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Hey, Answerman! [2010-04-23]


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jenthehen



Joined: 23 Dec 2008
Posts: 832
Location: Cincinnati, Ohio
PostPosted: Fri Apr 23, 2010 2:26 pm Reply with quote
The new question is the saaaame @[email protected]
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Otaking09



Joined: 24 Feb 2009
Posts: 636
PostPosted: Fri Apr 23, 2010 2:51 pm Reply with quote
Quote:
The new question is the saaaame @[email protected]


Ha! hahahahaha!

What will happen now? On the next Answerman Ball Z!

As for Nodame Cantibile, I thought they already had an English dub picked out already!
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jgreen



Joined: 14 Mar 2005
Posts: 1325
Location: St. Louis, MO
PostPosted: Fri Apr 23, 2010 2:54 pm Reply with quote
To questioner #2, I turn 31 in a week and I still attend ACEN in Chicago every year, and I still have a blast. I think what Brian says is right, that it does help to go to a bigger con, but it also helps to go with a group of friends. I guess it's kind of still "party weekend" for me and my buds, too, just without the "teenage" part. Razz
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AJMkarate717



Joined: 28 Nov 2008
Posts: 125
PostPosted: Fri Apr 23, 2010 2:56 pm Reply with quote
Lucy wrote:

But then I realized that to save the industry, the scripts had to be as similar as possible when switched over from Japanese to English. That is part of the reason dubs fail. So I wanted to be a writer.


Umm, I don't think dubs, in particular are failing. I think it's the anime industry in general (unfortunately). In fact, I think that dubbed shows sell better than those with only subs. And, if you look at a lot of the dubbed shows with very direct translations, they just sound... off. As far as I'm concerned, as long as the correct story is told, the script can be tweaked a bit (within reason).


Last edited by AJMkarate717 on Fri Apr 23, 2010 2:59 pm; edited 1 time in total
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lostinagoodbook



Joined: 31 Jul 2006
Posts: 114
PostPosted: Fri Apr 23, 2010 2:58 pm Reply with quote
That video is the thing nightmares are made of. Shocked

As a woman, I'd love to take the mask off her face and slap some sense back into that stupid girl for humiliating herself like that .. but they'd just keep the camera rolling and call it catfight fan service right? Some days you just can't win.
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The King of Harts



Joined: 05 May 2009
Posts: 6712
Location: Mount Crawford, Virginia
PostPosted: Fri Apr 23, 2010 3:01 pm Reply with quote
If I were to ever win the lottery, I'd pursue a voice acting career. That way I'm doing something I love without having to dig through the couch for quarters so I can pay my light bill. I've wanted to be a VA for a while since I have a lot range in my voice and love making up lines and taking on different personalities, but then I got "The Adventures of Voice Acting" released by BangZoom and wasn't too excited anymore. But if I had money in the bank, I'd be more than willing to put in all the hard work necessary to be just a little successful. Unfortuanely, money makes the world go round and voice acting can't always put food in my belly. I've spent enough time in poverty, and now that I'm out, I don't want to go back.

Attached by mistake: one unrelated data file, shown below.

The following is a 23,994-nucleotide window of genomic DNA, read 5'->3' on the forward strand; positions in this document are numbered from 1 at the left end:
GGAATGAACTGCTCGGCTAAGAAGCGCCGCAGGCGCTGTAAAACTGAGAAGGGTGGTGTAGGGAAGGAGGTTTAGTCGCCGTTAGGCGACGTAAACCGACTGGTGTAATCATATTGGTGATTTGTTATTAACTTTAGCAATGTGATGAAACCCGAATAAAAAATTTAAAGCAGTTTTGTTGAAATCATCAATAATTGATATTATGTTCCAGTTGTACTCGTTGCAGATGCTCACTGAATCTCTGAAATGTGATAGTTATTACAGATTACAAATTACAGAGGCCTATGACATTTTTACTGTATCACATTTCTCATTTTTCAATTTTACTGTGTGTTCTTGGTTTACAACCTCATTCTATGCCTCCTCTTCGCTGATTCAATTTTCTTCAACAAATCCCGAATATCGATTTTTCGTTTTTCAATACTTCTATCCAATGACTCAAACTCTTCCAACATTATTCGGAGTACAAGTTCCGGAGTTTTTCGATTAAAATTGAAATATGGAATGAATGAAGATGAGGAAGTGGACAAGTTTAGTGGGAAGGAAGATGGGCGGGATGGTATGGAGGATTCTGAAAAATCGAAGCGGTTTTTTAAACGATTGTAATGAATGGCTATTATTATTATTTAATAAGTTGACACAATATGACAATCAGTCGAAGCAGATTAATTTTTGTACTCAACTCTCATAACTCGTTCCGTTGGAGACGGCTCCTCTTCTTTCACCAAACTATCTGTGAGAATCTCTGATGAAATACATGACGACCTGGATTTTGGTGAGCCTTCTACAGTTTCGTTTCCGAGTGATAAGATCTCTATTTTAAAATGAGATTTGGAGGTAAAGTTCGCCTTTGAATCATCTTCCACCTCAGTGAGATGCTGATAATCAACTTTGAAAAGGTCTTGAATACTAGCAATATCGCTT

Lucy wrote:
But then I realized that to save the industry, the scripts had to be as similar as possible when switched over from Japanese to English. That is part of the reason dubs fail. So I wanted to be a writer.

I actually believe the best dubs are the ones that branch away from the Japanese script. Desert Punk, Ghost Stories and Girls Bravo are some of the best dubs I've heard and they're very different from the Japanese. When a dub tries to emulate what the Japanese did is when it can fall flat or be unimpressive because it's uninspired; it's a regurgitation of Japanese lines that don't flow well in English. And it's certainly not just the writing either. When an actor tries too hard to sound like the Japanese or when the Director forces the actor to sound like Japanese is just as bad.

If I were to go into the writing field, I'd certainly be the next Stephen Foster in that I'd have no qualms altering a line or two to make the dub flow better or just make plain old make the show better (Ghost Stories anyone?). I just sometimes think dub studios forget that dubs are made for dub fans who like hearing it English, not the sub purists that want Japanese lines coming from an English speaker. They need to remember who their audience is.


Last edited by The King of Harts on Fri Apr 23, 2010 3:14 pm; edited 2 times in total
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DerekTheRed



Joined: 19 Dec 2007
Posts: 3544
Location: ::Points to hand::
PostPosted: Fri Apr 23, 2010 3:01 pm Reply with quote
Brian wrote:
Don't worry about the hazy stares from the younger kids, because they are lame and nobody likes them.

Not sure why, but that line had me in stitches.
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Thunderbird-



Joined: 06 Mar 2009
Posts: 60
PostPosted: Fri Apr 23, 2010 3:20 pm Reply with quote
I want to get a job in the anime industry as a Japanese/English translator and translate anime scripts or manga dialog into English. Although I'm not sure if I need to learn anything besides the Japanese language and possibly better English grammar.
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littlegreenwolf



Joined: 10 Aug 2002
Posts: 4796
Location: Seattle, WA
PostPosted: Fri Apr 23, 2010 3:31 pm Reply with quote
I get all depressed and sad for the fans who have yet to discover bigger, non-anime only conventions, and then they have you guys here on ANN say give up on cons, they're teens only.